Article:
La Gomera

La Gomera is the second smallest of the seven Canary Islands in the Atlantic Ocean after El Hierro. It lies about one thousand kilometres from the Spanish mainland and about 370 kilometres from the African mainland (approximately at the height of Agaduir).

La Gomera belongs with about 12 million years to the elders of the Canary Islands. The volcanic origin is still very visible. In the middle of the island grows the largest still connected laurel forest of the earth. It belongs to the Garajonay National Park, which is a UNESCO World Heritage Site, with its closely connected volcanic chimneys. The highest elevation of the island is the Garajonay of the same name with a height of 1.487 metres.

La Gomera has several vegetation zones. Due to their altitude and their microclimate, these are very different. In the north of the island there are laurel forests and evergreen ferns from a height of 500 meters.  Above an altitude of 1000 metres they flow into the mixed heathland forest, which consists mainly of gale bush and tree heath. In the south of the island, with little rainfall, Phoenician junipers, thick-leaved plants and Canarian date palms dominate in addition to a variety of barren shrubs. Near the coast there are mainly plants that depend on the salty breeze of the sea, for example beach lilac, various spurge plants, agaves and prickly pears.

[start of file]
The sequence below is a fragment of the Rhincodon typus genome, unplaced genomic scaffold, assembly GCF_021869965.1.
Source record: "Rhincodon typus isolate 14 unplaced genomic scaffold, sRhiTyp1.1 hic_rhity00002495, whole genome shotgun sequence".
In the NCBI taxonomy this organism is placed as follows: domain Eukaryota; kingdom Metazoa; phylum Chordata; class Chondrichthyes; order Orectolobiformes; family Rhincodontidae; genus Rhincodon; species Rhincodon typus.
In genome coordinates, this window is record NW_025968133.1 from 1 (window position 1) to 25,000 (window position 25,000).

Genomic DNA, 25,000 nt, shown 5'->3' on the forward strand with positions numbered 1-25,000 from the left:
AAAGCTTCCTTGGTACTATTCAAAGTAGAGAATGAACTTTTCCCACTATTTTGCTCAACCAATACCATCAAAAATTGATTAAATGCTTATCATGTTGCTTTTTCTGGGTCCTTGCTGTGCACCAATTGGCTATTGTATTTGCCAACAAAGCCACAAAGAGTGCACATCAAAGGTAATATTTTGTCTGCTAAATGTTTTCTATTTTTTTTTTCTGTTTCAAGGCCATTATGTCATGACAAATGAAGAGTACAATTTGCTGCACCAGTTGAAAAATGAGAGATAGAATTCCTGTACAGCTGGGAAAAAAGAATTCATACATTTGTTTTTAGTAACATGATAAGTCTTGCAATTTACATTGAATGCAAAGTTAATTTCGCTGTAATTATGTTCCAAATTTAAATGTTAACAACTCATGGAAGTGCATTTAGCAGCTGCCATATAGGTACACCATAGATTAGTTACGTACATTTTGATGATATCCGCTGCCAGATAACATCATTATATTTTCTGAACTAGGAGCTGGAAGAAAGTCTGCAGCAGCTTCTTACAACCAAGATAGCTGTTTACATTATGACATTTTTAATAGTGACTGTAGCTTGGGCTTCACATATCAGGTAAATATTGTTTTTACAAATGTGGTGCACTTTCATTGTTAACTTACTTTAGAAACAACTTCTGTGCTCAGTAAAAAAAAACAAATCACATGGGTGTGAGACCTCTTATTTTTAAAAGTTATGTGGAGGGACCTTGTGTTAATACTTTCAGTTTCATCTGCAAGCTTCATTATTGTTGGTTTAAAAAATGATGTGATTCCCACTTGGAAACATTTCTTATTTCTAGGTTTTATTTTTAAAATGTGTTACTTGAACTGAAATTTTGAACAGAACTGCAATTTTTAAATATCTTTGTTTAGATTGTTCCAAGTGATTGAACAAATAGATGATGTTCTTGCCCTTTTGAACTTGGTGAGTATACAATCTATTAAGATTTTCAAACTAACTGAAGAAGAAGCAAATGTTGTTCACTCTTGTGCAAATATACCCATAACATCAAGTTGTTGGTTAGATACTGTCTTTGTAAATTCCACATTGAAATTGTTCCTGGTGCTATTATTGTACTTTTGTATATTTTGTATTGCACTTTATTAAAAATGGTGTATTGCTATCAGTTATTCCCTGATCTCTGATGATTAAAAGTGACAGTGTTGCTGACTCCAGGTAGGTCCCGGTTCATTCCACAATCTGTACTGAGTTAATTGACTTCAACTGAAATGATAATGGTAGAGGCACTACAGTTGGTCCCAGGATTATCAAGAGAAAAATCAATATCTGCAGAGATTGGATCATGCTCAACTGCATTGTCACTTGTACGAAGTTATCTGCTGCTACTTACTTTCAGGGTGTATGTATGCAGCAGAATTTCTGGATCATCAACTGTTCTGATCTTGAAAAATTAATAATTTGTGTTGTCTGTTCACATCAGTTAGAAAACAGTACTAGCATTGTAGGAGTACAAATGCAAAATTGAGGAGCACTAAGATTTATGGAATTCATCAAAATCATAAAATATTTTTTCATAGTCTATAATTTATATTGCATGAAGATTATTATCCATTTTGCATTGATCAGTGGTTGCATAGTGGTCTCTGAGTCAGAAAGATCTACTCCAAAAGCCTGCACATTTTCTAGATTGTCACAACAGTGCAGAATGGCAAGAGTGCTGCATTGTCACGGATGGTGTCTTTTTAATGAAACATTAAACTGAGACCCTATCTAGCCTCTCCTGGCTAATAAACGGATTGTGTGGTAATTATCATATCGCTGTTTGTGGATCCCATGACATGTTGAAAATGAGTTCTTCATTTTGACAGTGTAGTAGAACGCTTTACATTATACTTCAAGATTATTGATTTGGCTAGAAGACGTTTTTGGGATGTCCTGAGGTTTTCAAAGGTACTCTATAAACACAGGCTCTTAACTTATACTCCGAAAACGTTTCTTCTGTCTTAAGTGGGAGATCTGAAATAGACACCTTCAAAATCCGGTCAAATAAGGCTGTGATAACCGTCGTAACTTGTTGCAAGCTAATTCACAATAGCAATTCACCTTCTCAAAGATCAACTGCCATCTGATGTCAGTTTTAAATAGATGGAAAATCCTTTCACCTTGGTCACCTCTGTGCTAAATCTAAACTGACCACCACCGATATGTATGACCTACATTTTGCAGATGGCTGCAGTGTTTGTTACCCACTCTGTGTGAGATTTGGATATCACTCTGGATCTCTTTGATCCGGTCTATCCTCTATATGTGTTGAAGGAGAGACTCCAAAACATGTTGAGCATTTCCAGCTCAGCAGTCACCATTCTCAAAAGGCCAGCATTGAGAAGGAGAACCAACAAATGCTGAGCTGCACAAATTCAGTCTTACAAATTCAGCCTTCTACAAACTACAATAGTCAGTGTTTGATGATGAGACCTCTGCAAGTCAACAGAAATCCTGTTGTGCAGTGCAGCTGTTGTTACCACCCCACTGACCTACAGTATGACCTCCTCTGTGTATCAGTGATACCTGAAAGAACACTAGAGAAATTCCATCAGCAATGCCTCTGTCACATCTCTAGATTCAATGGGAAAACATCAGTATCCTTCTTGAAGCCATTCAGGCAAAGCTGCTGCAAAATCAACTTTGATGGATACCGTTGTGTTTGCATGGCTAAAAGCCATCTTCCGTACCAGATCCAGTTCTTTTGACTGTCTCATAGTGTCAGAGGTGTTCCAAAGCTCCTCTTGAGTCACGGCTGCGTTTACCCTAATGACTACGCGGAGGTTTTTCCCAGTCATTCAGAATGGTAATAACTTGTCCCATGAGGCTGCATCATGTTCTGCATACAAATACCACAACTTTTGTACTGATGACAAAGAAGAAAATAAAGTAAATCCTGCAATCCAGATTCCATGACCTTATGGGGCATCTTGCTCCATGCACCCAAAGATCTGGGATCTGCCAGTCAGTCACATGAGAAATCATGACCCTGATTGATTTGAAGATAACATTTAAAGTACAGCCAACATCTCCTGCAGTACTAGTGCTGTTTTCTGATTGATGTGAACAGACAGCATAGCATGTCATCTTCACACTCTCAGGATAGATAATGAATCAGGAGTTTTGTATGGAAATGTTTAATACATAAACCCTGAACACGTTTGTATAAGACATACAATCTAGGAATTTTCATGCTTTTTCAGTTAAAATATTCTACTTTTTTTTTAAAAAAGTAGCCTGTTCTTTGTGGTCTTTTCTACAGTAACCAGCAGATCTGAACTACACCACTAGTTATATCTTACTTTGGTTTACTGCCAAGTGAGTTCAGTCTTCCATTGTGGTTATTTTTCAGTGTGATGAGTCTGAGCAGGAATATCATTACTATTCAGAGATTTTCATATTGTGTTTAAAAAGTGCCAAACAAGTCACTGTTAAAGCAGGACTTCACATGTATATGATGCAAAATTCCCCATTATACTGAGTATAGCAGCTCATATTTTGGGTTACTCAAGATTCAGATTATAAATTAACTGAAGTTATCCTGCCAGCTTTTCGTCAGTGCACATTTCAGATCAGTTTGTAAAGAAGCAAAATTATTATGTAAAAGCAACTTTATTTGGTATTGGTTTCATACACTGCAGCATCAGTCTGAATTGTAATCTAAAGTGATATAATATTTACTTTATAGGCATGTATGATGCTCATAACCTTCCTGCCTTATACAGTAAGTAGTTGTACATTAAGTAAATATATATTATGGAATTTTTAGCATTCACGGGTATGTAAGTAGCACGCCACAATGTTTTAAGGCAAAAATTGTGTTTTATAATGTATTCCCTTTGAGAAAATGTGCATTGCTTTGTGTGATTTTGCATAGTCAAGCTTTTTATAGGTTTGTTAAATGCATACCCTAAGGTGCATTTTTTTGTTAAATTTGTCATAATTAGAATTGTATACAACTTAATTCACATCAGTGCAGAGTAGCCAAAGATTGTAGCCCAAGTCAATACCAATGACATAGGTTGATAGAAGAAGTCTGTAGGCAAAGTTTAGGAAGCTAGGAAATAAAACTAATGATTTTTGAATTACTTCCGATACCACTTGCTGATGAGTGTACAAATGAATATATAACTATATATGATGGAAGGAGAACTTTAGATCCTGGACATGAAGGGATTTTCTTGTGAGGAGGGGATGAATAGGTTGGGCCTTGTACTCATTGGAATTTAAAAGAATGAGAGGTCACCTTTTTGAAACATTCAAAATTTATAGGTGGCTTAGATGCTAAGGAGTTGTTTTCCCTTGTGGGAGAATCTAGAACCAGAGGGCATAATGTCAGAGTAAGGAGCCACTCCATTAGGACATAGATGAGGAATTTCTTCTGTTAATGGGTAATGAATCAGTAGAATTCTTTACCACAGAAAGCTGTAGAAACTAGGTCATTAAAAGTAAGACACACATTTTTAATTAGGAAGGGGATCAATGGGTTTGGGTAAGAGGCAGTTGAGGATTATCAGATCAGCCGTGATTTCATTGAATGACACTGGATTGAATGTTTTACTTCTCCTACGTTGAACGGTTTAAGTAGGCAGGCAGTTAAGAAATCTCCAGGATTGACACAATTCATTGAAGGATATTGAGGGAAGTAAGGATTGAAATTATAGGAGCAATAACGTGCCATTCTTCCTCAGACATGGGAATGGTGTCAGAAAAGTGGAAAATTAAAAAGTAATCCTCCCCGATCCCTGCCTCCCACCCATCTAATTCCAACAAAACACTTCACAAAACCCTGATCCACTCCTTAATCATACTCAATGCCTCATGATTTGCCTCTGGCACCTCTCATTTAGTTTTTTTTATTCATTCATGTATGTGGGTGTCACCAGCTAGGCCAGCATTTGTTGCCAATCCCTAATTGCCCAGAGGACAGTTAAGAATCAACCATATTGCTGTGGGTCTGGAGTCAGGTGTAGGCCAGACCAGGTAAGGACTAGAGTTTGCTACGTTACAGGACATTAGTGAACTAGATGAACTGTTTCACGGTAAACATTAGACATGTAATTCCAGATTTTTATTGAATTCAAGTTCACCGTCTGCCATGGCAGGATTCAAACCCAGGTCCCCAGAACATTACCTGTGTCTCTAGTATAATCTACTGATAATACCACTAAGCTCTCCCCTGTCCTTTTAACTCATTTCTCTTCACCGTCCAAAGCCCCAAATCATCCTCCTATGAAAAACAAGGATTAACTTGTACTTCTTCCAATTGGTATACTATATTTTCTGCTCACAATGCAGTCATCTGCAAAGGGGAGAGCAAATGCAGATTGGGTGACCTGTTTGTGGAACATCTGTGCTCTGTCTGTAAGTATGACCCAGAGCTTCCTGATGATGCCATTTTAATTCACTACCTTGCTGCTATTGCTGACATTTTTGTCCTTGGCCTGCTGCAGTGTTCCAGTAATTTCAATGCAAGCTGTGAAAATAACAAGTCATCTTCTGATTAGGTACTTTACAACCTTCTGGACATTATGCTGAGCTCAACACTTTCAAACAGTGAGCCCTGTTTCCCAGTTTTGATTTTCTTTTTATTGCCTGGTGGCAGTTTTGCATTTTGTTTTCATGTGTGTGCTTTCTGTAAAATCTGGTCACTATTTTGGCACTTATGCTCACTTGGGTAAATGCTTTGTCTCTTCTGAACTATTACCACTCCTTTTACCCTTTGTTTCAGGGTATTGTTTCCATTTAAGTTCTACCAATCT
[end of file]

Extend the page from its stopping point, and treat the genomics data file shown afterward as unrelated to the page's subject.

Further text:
In the middle of La Gomera lies the Garajonay National Park, which covers about 10% of the island. Its ecosystem has been a UNESCO World Heritage Site since 1986. The forests in the park are laurel forests, which still exist here due to the lack of ice age.  The heart of the national park consists of evergreen cloud forest with ferns up to two meters high, long beard lichen hanging from the trees, mossy gnarled branches and streams with a few waterfalls.

For hikers, there is an extensive network of hiking trails that connect all parts of the island, sometimes with considerable differences in altitude.

Due to the subtropical climate the bathing season is all year round.

Valle Gran Rey

The Valle Gran Rey, a symphony of palm trees, is the most impressive of the island's valleys, whose slopes have been transformed by humans into countless green terraces. The harbour, the most beautiful lava sandy beaches of the island and huge cliffs border the valley by the sea.

A well-developed mountain road meanders windingly down into the Valle Gran Rey. It goes past impressive rocky slopes and through the idyllic places of the valley. Because of the good climate, many tropical plants thrive in Valle Gran Rey - including tropical fruit trees, palm trees and bananas.

Fotos: Ayuntamiento Valle Gran Rey, Cabildo Insular La Gomera, Elke Jahnke, Elke u. Dieter Lange